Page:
Florida’s approach to regulating medical cannabis sales is unconstitutional, according to a ruling made July 9 by the state’s appellate court.
Leon Circuit Judge Charles Dodson ruled that the statute — known as “vertical integration” — requiring pot operators to grow, process and distribute cannabis and related products was unconstitutional, reports the Insurance Journal.
MERLOT VERSUS MARIJUANA: Wine Country feuds over measure to grow pot
The current “vertical integration” system caps the number of dispensaries across the state at 142 shops, despite the fact that Florida now has more than 240,000 people registered to legally use medical cannabis. The majority of dispensaries are operated by about a half-dozen medical marijuana treatment centers that grow their own cannabis crop to process and sell.
Dodson sided with the Tampa-based company Florigrown, which sued the state after being denied a license.
“The system in Florida was broken even before it got off the ground,” said Florigrown CEO Adam Elend. “It’s a big victory for us and a big victory for Florida … and the patients of Florida.”
In its ruling, the appellate court said the state’s vertically integrated system conflicts with the voter-approved amendment and the existing caps were “unreasonable.”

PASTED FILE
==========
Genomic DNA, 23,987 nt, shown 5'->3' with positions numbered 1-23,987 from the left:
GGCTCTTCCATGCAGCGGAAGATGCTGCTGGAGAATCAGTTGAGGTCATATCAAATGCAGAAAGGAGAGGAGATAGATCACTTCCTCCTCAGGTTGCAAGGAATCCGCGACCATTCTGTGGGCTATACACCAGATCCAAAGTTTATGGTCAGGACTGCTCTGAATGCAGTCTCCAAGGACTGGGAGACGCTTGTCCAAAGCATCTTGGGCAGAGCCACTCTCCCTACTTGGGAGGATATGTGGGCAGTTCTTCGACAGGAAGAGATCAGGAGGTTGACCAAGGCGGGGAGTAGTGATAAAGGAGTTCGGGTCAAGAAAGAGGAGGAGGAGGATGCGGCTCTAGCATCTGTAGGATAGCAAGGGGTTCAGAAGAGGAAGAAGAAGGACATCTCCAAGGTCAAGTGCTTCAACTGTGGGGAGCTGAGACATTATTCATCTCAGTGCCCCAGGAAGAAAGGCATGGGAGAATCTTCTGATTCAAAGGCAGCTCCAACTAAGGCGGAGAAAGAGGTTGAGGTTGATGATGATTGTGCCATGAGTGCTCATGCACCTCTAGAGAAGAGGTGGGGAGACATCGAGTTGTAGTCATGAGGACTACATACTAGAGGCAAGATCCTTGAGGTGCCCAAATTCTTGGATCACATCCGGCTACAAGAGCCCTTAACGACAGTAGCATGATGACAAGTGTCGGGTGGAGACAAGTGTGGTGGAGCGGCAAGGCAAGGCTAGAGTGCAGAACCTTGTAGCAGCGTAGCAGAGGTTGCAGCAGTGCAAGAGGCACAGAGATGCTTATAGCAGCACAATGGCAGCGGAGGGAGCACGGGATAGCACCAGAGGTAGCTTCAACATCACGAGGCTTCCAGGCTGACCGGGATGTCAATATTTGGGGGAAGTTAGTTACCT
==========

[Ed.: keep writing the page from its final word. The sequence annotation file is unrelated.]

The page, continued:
MEANWHILE, IN COLORADO: State hits $1 billion in tax revenue since legalizing marijuana
Florida’ Commissioner of Agriculture Nikki Fried, the lone Democrat holding office in the state, said the ruling was “a victory for openness and the future of medical marijuana in Florida.”
“When 71 percent of Floridians voted for access to this life-changing medicine, they didn’t expect restrictive legislation that stood in the way of progress and open markets,” Fried added.
Oscar Pascual is the editor of Smell the Truth, syndicated on GreenState and SFGATE. Smell The Truth is one of the internet’s most popular destinations for cannabis-related news and culture. This blog is not written or edited by Hearst. The authors are solely responsible for the content.